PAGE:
While the economic outlook is in flux, it’s never too late to prepare your finances so you can weather the storm. Here are 4 ways you can start recession-proofing your finances.
In This Article
1. Pay down debt
Using the next few months to pay down debt, specifically high-interest debt, can be crucial for your financial wellness. While you may not get down to zero, prioritizing what debt to pay off can help give you the breathing room you need in your budget.
Start by focusing on credit card debt. There are three options you have to help you pay down credit card debt:
- Tackle by highest interest (like the debt avalanche method)
- Pay off the lowest balance first, such as the debt snowball strategy
- Consolidate your debt with a balance transfer card, personal loan or home equity line of credit (HELOC)
Once you get a handle on your credit card debt, you can start paying down other loans that have higher interest rates, like an auto loan.
2. Build an emergency fund
As you pay down high-interest debt, it’s important to also start building up your savings so you’ll have cash available for emergencies.
For instance, if you’re able to consolidate your credit card debt, the monthly financial cushion in your budget could go toward your savings.
It’s important to make sure whatever you set aside doesn’t create more debt or financial stress. Start out small if you have to – every bit helps.
While most financial experts recommend that your emergency fund has enough to cover three to six months of income, the answer depends on your budget.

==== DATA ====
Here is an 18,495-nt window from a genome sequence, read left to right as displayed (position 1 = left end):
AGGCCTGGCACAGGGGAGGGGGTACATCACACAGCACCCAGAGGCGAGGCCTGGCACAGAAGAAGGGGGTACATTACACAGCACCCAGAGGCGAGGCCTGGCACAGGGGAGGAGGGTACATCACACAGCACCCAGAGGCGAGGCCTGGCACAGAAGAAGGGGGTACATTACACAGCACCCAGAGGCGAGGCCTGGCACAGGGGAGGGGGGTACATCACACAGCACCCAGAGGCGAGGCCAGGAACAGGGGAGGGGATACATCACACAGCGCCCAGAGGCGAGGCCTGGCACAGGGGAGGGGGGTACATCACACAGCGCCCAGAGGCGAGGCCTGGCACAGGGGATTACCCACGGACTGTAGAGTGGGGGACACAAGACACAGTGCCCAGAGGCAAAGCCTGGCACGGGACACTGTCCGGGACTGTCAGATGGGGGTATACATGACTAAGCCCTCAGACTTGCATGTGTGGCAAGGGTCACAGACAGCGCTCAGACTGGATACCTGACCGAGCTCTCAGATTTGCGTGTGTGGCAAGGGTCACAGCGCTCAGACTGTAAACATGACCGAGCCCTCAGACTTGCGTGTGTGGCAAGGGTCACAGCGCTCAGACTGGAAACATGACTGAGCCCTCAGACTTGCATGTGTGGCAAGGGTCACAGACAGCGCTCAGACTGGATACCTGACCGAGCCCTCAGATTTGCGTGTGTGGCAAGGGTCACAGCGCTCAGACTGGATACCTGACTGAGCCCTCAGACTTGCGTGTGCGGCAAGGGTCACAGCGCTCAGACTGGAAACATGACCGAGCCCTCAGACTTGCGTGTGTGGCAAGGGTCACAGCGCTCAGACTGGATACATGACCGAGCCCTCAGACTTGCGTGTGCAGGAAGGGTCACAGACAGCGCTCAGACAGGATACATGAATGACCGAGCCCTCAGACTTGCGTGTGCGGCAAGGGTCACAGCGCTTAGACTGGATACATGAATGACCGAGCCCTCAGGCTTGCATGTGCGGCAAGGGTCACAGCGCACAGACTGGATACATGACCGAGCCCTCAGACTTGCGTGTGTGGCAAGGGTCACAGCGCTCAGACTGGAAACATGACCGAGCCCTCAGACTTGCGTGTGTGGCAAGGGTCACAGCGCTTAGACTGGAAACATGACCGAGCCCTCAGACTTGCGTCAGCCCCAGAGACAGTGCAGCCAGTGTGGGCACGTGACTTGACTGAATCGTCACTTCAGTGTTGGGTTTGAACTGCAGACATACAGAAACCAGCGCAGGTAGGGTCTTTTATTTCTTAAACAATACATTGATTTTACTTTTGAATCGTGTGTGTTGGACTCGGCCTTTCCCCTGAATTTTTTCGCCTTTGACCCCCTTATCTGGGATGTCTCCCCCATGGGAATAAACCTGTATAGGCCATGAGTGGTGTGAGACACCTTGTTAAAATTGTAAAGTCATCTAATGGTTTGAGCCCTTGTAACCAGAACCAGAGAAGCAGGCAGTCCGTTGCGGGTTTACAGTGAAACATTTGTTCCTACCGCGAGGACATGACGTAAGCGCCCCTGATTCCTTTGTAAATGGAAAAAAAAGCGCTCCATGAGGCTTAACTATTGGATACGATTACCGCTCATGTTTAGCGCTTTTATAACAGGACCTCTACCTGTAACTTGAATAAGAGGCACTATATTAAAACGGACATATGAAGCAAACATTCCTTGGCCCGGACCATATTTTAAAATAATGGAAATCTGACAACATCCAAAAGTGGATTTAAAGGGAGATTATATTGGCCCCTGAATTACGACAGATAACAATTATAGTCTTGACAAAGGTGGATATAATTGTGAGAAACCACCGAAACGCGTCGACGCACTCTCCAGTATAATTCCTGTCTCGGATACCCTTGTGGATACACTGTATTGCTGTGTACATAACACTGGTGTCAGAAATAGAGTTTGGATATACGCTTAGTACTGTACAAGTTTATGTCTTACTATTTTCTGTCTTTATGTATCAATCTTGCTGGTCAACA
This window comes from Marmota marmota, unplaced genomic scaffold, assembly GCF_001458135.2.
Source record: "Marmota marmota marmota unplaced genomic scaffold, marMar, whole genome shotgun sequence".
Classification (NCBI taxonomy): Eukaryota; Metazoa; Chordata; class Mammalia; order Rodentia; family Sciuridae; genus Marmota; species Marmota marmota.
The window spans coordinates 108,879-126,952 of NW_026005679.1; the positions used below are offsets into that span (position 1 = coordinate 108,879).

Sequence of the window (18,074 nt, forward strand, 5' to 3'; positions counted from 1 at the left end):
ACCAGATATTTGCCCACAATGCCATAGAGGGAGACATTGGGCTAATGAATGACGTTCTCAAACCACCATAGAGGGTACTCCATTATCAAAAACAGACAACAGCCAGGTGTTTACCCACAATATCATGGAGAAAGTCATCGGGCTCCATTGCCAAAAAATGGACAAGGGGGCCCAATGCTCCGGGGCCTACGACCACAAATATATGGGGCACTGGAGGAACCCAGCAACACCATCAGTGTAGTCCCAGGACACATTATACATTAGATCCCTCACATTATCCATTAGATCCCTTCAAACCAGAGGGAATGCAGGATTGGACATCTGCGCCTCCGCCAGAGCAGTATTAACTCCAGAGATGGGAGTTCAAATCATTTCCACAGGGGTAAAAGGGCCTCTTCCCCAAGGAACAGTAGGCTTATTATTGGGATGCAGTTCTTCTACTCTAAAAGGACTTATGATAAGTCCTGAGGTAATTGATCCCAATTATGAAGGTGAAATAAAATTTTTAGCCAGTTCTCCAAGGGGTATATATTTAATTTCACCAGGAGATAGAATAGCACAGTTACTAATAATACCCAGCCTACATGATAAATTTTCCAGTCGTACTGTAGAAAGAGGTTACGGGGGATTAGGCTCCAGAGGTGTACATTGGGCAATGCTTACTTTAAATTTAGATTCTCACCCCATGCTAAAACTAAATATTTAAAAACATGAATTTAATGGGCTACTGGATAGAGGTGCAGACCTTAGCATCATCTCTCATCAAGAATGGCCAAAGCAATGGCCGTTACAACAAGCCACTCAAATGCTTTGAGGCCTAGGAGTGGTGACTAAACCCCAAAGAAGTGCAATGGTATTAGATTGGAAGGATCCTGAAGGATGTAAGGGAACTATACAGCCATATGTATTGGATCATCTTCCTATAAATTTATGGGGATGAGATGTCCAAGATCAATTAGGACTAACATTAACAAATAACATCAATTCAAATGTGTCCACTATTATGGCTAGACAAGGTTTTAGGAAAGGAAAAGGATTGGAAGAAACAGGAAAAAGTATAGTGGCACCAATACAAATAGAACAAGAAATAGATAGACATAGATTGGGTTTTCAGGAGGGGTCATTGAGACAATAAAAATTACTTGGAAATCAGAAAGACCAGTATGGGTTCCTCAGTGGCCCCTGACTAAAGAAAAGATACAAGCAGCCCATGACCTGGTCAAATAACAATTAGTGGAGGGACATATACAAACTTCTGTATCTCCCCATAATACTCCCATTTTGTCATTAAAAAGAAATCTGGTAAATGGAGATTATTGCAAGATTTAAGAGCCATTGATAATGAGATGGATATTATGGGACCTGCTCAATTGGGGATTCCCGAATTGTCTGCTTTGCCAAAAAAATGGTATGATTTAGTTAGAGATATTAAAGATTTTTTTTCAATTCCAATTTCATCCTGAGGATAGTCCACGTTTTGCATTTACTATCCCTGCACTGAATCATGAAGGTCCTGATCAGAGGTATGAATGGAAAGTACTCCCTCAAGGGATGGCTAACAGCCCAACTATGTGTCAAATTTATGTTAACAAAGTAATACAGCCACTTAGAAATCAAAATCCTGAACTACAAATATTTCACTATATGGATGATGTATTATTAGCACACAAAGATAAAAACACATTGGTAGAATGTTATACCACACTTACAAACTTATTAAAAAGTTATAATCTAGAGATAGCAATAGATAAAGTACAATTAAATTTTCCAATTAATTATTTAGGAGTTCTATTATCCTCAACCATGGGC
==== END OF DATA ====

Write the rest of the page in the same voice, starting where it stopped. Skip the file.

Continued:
3. Live within your means
Managing your money, so you live within your means is easier said than done. Experts say that when you live within your means, you spend at most 30% of your income on things like clothes, groceries and entertainment.
This is where making a budget comes in handy. Start by cataloging every expense – rent, mortgage, car payment, groceries, entertainment – so you understand precisely where your money is going.
Take it further by tracking every dollar you spend weekly to identify where you can save. You may be surprised by what you discover when you break your budget down like this.
4. Keep your credit score in check
That’s why now is a good time to figure out where your credit score stands and clear up any blemishes on your credit report.
You’re legally entitled to one free credit report every 12 months from the three main credit bureaus – Equifax, Experian and TransUnion. You can access your report by visiting AnnualCreditReport.com.
If you need to dispute a problem on your report, here are the steps to take to correct any errors.
While it’s hard to predict what will happen over the next few months, it is possible to prepare financially for an economic recession. If you’re already struggling with debt, here are other options to save while on a tight budget.
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